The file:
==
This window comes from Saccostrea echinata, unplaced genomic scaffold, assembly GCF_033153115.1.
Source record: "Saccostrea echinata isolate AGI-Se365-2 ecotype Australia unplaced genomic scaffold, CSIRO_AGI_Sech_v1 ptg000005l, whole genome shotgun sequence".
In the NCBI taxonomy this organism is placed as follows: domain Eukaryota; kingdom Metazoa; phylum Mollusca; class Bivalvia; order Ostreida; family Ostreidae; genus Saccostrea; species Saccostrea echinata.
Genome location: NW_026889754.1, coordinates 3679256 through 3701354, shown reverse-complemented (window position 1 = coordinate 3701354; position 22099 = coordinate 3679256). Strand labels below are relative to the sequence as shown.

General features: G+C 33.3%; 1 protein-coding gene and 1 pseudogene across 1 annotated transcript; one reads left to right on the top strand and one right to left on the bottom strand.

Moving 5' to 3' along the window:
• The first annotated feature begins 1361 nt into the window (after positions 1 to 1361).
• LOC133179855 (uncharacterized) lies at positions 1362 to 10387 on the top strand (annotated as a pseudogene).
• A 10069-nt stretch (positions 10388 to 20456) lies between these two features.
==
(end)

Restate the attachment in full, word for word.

This window comes from Saccostrea echinata, unplaced genomic scaffold, assembly GCF_033153115.1.
Source record: "Saccostrea echinata isolate AGI-Se365-2 ecotype Australia unplaced genomic scaffold, CSIRO_AGI_Sech_v1 ptg000005l, whole genome shotgun sequence".
In the NCBI taxonomy this organism is placed as follows: domain Eukaryota; kingdom Metazoa; phylum Mollusca; class Bivalvia; order Ostreida; family Ostreidae; genus Saccostrea; species Saccostrea echinata.
Genome location: NW_026889754.1, coordinates 3679256 through 3701354, shown reverse-complemented (window position 1 = coordinate 3701354; position 22099 = coordinate 3679256). Strand labels below are relative to the sequence as shown.

General features: G+C 33.3%; 1 protein-coding gene and 1 pseudogene across 1 annotated transcript; one reads left to right on the top strand and one right to left on the bottom strand.

Moving 5' to 3' along the window:
• The first annotated feature begins 1361 nt into the window (after positions 1 to 1361).
• LOC133179855 (uncharacterized) lies at positions 1362 to 10387 on the top strand (annotated as a pseudogene).
• A 10069-nt stretch (positions 10388 to 20456) lies between these two features.